The most interesting and intimidating aspect of the Arma 3 ecosystem is its capacity to handle change. Developer Bohemia Interactive has updated Arma 3 so widely and aggressively—an all-powerful 'dungeon master' multiplayer mode called Zeus, a physics-based flight simulator mode, a go-kart racing mode—that the game we have now is very different from the game we saw at launch in 2013. Heck, that Arma 3 didn’t even have a single-player campaign mode.
Arma’s community has also grown, with amazingly talented modders bringing new weapons and maps and endless hours of scripted missions to the game. Now that Arma has sold two million units, Bohemia has sketched out its plans for the next year’s worth of updates leading up to the new landmass, Tanoa.
ETA: November 2015
The first and least sexy update is titled Nexus. Nexus is laying the groundwork for later updates by overhauling Arma’s core systems. First, Bohemia is rewriting how stamina and fatigue work. Until now, jogging and walking have always reduced soldier effectiveness in different ways. Having a heavy pack and walking up a hill is enough to make it hard to aim and impossible to sprint. After Nexus, players will be able to enjoy infinite jogging, basically: stamina only comes into play when players are in a flat-out sprint.
While this will make traversing Arma’s giant battlegrounds on foot a little less restrictive, the change hasn’t been received warmly by some parts of the community. Fortunately, as Shack Tactical founder Andrew Gluck wrote on Twitter, the old system can always come back with mods.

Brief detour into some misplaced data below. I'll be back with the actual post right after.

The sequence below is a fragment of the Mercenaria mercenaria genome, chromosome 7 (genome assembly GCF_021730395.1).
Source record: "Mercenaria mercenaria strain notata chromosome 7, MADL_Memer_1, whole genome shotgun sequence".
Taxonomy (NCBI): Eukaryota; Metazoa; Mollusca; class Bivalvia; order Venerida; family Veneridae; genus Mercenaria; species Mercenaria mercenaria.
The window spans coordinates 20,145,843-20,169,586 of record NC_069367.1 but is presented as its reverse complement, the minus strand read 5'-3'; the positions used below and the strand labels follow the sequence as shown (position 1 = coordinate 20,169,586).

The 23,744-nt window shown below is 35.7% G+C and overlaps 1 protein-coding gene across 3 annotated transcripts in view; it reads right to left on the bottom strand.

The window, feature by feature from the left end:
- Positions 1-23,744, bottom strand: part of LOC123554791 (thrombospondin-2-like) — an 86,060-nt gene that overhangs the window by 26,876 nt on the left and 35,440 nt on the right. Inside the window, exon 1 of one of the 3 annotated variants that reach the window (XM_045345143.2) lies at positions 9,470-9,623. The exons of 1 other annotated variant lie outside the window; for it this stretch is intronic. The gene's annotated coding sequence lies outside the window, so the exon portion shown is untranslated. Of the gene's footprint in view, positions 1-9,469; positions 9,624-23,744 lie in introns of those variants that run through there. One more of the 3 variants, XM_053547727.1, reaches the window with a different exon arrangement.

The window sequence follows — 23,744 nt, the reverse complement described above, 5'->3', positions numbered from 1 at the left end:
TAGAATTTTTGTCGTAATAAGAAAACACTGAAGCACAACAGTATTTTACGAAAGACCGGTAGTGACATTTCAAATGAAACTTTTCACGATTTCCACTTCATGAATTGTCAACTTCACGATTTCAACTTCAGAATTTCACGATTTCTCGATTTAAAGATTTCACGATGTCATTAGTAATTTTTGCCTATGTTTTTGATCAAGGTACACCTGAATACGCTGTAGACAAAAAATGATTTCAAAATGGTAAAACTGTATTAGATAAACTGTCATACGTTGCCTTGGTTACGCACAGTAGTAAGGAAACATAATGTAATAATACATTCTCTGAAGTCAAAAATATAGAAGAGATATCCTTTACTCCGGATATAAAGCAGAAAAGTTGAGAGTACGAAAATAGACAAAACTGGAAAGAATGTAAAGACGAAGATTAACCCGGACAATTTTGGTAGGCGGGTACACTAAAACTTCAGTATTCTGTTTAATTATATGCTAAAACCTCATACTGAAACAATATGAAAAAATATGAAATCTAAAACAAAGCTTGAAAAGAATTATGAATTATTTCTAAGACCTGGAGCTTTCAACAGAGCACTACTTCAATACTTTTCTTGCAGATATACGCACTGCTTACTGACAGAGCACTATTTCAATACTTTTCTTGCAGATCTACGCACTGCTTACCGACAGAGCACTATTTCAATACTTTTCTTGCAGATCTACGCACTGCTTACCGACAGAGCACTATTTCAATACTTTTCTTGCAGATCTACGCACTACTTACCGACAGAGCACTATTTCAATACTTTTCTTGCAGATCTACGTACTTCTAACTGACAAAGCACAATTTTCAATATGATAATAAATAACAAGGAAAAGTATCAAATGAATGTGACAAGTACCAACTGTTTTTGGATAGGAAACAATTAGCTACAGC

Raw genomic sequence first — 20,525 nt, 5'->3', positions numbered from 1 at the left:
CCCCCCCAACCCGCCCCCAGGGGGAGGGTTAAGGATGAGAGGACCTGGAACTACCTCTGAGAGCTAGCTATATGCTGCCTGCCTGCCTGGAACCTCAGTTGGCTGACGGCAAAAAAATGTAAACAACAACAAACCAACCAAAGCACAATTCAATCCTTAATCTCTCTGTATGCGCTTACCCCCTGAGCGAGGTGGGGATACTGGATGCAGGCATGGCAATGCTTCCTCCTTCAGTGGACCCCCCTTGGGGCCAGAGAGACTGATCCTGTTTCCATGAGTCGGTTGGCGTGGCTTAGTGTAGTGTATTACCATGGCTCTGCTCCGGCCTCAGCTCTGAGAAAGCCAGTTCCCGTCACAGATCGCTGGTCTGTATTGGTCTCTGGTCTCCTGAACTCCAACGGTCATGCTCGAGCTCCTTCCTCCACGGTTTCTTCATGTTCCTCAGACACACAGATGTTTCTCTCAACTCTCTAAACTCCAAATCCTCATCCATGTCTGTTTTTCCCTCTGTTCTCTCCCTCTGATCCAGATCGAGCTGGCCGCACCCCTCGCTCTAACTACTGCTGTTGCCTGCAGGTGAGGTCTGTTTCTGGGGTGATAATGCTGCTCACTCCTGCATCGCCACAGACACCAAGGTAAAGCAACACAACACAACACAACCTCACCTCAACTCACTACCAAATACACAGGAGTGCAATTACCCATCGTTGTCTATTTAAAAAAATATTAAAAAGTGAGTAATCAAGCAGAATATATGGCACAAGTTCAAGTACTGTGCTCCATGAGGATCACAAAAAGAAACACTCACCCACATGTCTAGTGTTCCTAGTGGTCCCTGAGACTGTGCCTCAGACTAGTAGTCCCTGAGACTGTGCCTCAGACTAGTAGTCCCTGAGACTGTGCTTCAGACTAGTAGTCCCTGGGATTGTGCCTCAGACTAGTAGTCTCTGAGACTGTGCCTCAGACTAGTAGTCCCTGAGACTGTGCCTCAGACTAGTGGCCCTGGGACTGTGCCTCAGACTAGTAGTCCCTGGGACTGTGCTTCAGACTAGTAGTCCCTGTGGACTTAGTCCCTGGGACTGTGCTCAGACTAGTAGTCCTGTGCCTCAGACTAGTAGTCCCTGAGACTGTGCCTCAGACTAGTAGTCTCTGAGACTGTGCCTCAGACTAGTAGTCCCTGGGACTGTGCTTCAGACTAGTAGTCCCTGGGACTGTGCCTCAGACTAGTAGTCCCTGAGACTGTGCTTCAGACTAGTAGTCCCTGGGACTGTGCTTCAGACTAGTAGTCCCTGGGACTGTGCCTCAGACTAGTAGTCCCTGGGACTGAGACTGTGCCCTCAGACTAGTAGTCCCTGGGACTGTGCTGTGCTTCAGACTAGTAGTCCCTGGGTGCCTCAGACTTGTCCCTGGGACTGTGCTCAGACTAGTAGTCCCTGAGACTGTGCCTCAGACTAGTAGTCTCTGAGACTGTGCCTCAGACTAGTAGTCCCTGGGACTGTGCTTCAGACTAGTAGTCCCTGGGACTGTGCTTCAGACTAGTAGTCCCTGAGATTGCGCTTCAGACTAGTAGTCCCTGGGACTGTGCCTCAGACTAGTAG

Nexus will also change how personal protective gear works and add new community support for players looking for reliable groups to join. The multiplayer mode End Game will change, setting the stage for more game types in a similar vein.
ETA: Early 2016
Eden will bring Arma modders to the promised land with a new 3D scenario editor. No longer will modders squint down at an overhead map trying to guesstimate and place objects by trial and error. The 3D view window based off of Zeus-mode technology lets modders place and rotate objects in real space. A bunch of improvements to the Arma 3 editor will hopefully make the entire process much more seamless.
Players have been begging for some of the changes in Eden for over a decade: an undo button, new MP game finding, control mapping, and weapon switching. Bohemia is also promising some new shading and lighting tech to make water and fire graphics pop.
Nexus and Eden are laying the groundwork for the really big deal: Apex. The new south Pacific landmass, Tanoa, will launch as paid content, along with a co-op campaign, new weapons, and new vehicles. The main menu will be redesigned. New vehicle classes like vertical take-off and landing jets and Light Strike Vehicles (basically: open-air dune buggies full of men with guns) will bring new ways to attack any mission.
Bohemia says it's continuing the “features are free, content is premium” doctrine that we saw in previous expansions like Helicopters and Marksmen. I’m a big fan of that system, as I’ve written here before, but in this case I don’t think it quite applies.
Making new gun physics a free update—while making sexy new guns only for paying customers—works because two players can play together with different guns. The developer earns money without breaking up the player base. In Apex, however, the landmass of Tanoa itself will be only for customers who pay for the Apex expansion, and there’s no way for paid and non-paid players to play together on that island. Despite the policy, Tanoa is the first paid update that will break up the Arma player population. I wouldn't expect an entire landmass to be free, but that worries me.
Assuming the player population keeps growing and new content keeps flowing, though, Arma 3 should get much more user-friendly and much more versatile. With the freedom to mod anything and everything still in place, even unpopular changes should still be part of a more welcoming, exciting version of the best military sandbox around.